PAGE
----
and hunters than to agriculturalists. It is almost always on sedimentary
rocks, either outcrop or earthfast. Most is situated at viewpoints
overlooking fertile valleys. Although it can be at the highest point
in the locality, it does not have to be so in order to command wide
Few of the marked rocks can be seen from a distance, and people must
have known where the rocks were in order to view them. In some cases,
such as the Brimham Rocks, Broomridge and Dod Law, there are prominent
natural landscape features such as cliffs or dramatically-eroded outcrops
that create an unusual focal point. Even so, most motifs are on near-horizontal
surfaces and would soon become obscured by vegetation. Many marked
surfaces are less than a metre in size. The motifs make use of the
shape of and irregularities in the rocks, so that motifs and rocks
blend into the landscape of the high moorland sympathetically.
- Bob Trubshaw
Richard Bradley is Professor of Archaeology at the University of Reading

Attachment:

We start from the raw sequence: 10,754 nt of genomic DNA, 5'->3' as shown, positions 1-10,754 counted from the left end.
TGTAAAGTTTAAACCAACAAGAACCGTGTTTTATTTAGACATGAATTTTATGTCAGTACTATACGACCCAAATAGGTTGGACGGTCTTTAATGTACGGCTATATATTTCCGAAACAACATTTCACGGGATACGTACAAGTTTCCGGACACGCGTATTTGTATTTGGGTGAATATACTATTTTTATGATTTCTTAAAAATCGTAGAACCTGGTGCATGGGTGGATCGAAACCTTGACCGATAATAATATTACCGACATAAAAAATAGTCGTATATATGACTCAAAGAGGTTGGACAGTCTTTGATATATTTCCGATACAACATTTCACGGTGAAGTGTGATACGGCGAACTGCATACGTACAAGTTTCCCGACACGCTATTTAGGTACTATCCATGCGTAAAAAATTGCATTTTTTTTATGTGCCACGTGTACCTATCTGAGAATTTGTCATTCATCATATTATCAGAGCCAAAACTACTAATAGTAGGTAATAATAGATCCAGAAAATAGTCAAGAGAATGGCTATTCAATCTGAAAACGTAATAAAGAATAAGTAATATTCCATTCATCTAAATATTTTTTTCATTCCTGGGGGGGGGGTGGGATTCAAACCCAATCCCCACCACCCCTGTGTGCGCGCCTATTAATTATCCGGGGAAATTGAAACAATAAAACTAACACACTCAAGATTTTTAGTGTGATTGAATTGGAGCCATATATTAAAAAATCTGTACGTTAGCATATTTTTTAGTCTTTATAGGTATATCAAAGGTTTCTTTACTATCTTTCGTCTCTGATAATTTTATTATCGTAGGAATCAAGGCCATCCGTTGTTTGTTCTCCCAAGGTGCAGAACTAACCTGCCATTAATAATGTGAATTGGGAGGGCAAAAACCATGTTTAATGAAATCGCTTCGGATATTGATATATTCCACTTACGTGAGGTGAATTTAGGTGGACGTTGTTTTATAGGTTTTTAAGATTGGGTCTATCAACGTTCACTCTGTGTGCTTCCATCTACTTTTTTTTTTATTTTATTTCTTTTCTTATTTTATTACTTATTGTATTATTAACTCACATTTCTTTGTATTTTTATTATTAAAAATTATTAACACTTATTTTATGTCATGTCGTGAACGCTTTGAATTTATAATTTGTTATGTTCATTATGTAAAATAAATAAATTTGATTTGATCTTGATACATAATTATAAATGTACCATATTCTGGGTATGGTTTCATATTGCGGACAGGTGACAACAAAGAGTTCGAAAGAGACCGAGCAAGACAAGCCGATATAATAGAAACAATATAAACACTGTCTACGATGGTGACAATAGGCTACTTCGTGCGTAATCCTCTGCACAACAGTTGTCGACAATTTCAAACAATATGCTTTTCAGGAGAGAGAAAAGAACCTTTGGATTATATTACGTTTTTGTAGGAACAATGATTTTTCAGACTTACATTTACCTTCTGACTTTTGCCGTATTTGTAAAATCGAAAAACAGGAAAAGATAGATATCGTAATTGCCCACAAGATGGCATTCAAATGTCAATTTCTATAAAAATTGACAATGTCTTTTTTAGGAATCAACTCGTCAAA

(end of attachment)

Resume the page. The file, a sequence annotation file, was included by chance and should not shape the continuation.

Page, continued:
and is highly respected for his original approach to both the social
prehistory of Britain and, with Altering the Earth, to the study
of megalith monuments as parts of the landscape. His ability to synthesise
the research of other archaeologists into innovative and wide-ranging
interpretations is rare. The ability to do so and present the results
in a readable style is unique.
Does his latest book, Rock Art and the Prehistory of Atlantic Europe,
live up to this reputation? Yes; indeed, and exceeds expectations.
By attempting to integrate rock art studies into wider issues in prehistoric
archaeology, Bradley brings new interpretations to both the rock art
itself and to the wider issues of prehistory and, as a result, reassesses
the fundamentals of approaches to landscape archaeology.
- Jeremy Harte
Imagine the scene. Over the swelling waves a Viking longship lurches
home, heavy with plunder from a raid. Crouched by the tiller, a bearded
warrior spins out the lonely watch telling the crew tales of a yet
more daring journey - the ride of a hero-image through darkness to
the realm of the dead. ‘That’s funny’, pipes up a Celtic monk lying
bound in the corner, ‘a mate of mine saw just the same thing when
he was given up for dead’. ‘Never!’, chorus the Norsemen, ‘do tell